We wish we could say “we’re dudes, you’re a dude, we’re all dudes,” but in truth, we came as Donnie and Maude, so in fact, this was not the case. The second annual Lebowski Celebration at the Charleston Music Hall was exactly like last year’s, but in the best way possible. Evenly split between hipsters and burnouts for whom The Big Lebowski was a formative Coen experience and their “wait, what?” friends and lovers, the somewhat-costumed crowd enjoyed big laughs at Jeff Bridges’ signature “there’s a beverage here” and “the Dude abides” lines. Hey, do y’all remember when Tara Reid was really, really famous for about 10 minutes? What’s she doing now? Logjammin’? After dutifully reciting our lines in time with the actors, we wandered in our bathrobes (much to the bemusement of the non-achievers on King) to The Alley to enjoy Caucasians out of a Gatorade tower and congratulate each other on Jesus impressions well done. They gave us a discount on bowling, but it’s actually really hard to strike a spare in a kimono, so we had to beg off.
Slightly North of Spring Stroll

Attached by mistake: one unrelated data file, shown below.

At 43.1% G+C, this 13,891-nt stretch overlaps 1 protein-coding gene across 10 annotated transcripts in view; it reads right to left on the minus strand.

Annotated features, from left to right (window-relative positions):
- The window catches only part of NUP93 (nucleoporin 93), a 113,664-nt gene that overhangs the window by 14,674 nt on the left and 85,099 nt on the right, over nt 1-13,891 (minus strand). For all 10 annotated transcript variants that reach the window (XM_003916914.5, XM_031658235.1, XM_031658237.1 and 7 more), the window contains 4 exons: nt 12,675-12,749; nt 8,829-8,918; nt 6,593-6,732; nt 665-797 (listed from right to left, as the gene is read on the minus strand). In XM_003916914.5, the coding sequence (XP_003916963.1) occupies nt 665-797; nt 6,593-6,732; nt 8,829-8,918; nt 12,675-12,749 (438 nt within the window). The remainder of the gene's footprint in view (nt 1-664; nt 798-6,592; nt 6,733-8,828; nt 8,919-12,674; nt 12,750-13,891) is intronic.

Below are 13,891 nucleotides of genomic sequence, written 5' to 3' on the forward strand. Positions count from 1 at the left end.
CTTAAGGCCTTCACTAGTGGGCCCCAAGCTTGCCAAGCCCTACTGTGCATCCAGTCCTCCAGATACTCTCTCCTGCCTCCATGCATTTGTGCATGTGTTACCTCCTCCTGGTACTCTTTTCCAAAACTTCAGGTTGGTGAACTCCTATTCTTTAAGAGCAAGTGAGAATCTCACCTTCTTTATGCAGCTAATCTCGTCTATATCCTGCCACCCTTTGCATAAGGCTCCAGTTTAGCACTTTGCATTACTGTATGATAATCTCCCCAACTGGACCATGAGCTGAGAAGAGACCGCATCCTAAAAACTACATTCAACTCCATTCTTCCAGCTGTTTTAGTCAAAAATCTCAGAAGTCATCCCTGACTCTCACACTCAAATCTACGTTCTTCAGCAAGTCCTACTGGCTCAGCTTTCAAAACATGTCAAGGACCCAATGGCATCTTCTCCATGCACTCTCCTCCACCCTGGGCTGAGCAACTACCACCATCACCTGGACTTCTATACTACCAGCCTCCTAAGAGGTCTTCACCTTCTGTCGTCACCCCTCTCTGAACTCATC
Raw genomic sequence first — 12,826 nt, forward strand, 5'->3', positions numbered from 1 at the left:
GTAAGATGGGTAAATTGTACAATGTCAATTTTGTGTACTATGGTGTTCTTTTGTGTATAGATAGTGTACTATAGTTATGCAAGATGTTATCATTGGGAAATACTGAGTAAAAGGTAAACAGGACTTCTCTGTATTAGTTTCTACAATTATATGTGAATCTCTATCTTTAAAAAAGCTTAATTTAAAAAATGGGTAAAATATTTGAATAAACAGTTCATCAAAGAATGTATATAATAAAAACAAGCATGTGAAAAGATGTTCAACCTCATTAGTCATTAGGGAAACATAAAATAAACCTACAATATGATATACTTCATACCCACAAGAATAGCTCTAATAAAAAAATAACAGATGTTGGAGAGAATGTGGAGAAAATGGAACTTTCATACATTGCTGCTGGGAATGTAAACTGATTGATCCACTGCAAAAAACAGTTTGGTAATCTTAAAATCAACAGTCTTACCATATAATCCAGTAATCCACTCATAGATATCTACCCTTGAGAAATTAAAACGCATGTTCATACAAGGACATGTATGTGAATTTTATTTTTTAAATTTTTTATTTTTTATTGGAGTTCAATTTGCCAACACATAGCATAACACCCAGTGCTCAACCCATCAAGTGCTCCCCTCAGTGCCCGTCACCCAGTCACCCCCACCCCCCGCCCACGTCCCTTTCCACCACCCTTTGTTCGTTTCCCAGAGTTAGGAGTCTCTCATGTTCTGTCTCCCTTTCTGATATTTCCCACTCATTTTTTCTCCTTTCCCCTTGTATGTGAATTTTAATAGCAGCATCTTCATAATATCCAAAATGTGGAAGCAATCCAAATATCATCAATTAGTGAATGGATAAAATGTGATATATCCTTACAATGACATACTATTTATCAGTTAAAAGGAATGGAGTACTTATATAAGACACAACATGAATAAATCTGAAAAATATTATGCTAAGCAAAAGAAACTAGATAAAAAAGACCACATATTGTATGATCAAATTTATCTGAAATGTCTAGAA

We finally understand how the long-term denizens of Park Slope felt when the first round of strollers hit the block. Usually, the upper-upper King area is dominated by forever residents and artsy types drinking High Lifes on their stoops, and it was a somewhat exciting/terrifying look into the future to see babies and grandparents perusing the jukebox at Rec Room during the inaugural Slightly North of Spring Stroll Saturday afternoon. Everyone from Coastal Climbing to Tivoli to Barsa opened their doors for the motley crew ambling up and down the block, showcasing what makes this the most fun place to live, work, and hang in Charleston. Sophie the Dog and Nick the Distiller led tours of Highwire Distilling Company, showing SNOSers the more creative side of sorghum and plying them with drinks to keep them mollified in the summer heat. Mr. Bonetangles and his puppetmaster, Will Schutze, put on a creepy yet charming show in miniature at Holy City Barber while we enjoyed the unmatched hospitality of proprietress Jen Sample. Aside to Jen: you should offer that cold damp towel/paper fan/ice water service for five dollars to anyone who walks by. We’d come near every day March through October. Twenty-Six Divine and Blue Heron Acupuncture stole the show though, amassing a big crowd for a pig pickin’ and live music. It’s not too often you see a whole hog laid out next to a holistic wellness center, but it’s an eclectic neighborhood, right?